Symcat is not a doctor. It is, however, quite an impressive “disease calculator” that uses information from patient records to estimate what might be afflicting you. Now, if Symcat’s makers can just give their creation a holographic interface like Star Trek Voyager‘s photonic physician, The Doctor…
- The Rural Assistance Center (RAC), a rural health and human services information portal was created in 2002. RAC helps rural communities access the full range of available programs, funding, and research that can enable them to provide quality health and human services to rural residents. RAC is especially interested in helping rural communities form Health information technology (HIT) systems. One way RAC is working to develop HITs is through augmenting rural access to high speed internet. Given that Sen. Chip Rogers and others want to prevent local and municipal governments in Georgia from supplying internet connectivity to their communities, maybe RAC can provide a cure for short-sighted legislation.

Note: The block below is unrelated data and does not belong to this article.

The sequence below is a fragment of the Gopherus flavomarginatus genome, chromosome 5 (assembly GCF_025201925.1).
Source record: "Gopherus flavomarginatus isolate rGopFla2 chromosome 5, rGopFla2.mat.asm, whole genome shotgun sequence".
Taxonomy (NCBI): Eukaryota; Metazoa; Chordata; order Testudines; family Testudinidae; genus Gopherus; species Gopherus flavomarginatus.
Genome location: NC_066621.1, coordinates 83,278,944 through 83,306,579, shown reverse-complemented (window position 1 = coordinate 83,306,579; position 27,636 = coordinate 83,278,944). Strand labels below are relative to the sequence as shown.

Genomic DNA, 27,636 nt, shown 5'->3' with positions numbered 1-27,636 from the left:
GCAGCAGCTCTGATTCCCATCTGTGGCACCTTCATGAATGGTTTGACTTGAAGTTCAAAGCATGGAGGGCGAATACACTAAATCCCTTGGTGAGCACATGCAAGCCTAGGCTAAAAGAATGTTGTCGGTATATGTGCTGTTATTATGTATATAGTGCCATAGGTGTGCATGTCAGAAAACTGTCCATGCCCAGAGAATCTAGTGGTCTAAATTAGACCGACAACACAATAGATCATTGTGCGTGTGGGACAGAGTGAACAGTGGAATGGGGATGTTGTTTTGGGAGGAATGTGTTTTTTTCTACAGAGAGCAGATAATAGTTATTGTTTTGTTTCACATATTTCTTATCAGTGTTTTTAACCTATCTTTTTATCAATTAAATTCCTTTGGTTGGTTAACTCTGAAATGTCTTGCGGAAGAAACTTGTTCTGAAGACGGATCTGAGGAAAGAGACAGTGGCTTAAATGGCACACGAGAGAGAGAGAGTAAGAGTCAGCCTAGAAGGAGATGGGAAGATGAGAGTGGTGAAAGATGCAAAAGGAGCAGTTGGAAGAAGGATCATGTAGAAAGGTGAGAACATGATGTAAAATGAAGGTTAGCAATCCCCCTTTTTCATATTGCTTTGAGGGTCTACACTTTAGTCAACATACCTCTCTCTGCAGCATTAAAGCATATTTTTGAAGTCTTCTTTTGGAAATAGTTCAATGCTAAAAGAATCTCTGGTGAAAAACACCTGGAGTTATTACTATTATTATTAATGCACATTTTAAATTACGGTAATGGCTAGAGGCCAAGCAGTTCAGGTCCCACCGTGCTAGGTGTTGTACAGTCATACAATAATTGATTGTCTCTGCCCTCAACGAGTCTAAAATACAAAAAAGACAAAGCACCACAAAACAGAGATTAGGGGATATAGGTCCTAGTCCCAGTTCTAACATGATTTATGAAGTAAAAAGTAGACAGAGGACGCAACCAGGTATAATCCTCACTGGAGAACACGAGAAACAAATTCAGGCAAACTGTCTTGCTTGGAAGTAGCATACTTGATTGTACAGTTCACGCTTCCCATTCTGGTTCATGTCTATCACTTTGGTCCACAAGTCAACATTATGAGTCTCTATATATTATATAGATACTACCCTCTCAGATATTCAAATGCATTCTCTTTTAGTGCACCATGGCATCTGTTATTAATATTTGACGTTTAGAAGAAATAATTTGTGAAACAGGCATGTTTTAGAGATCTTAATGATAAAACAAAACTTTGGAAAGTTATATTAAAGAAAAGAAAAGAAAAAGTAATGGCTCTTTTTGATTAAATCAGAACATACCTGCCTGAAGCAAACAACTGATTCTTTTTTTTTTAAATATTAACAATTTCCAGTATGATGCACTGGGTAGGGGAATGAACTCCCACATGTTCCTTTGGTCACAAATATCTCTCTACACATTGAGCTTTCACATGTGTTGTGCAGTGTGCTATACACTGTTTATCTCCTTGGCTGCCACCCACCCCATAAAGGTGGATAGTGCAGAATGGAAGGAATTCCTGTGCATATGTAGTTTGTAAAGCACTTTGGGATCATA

- The Health IT Buzz Blog is a service of the HHS’s very own Office of the National Coordinator for Health Information Technology (ONC). It answers questions about the nation’s transition to electronic health records.
- Interested in how health care specialists might better use health information technology to make diagnoses? The American Medical Association has a series of tutorials that explain how physicians might integrate HIT in their workflow so as to transform care delivery.
- The UK’s Open Clinical site has an informative introduction to Artificial Intelligence in Medicine.
- Memory Alpha, the collaborative project and wonderful reference for everything related to Star Trek has an entertaining collection of all of variations on the “I’m a doctor, not a…” theme.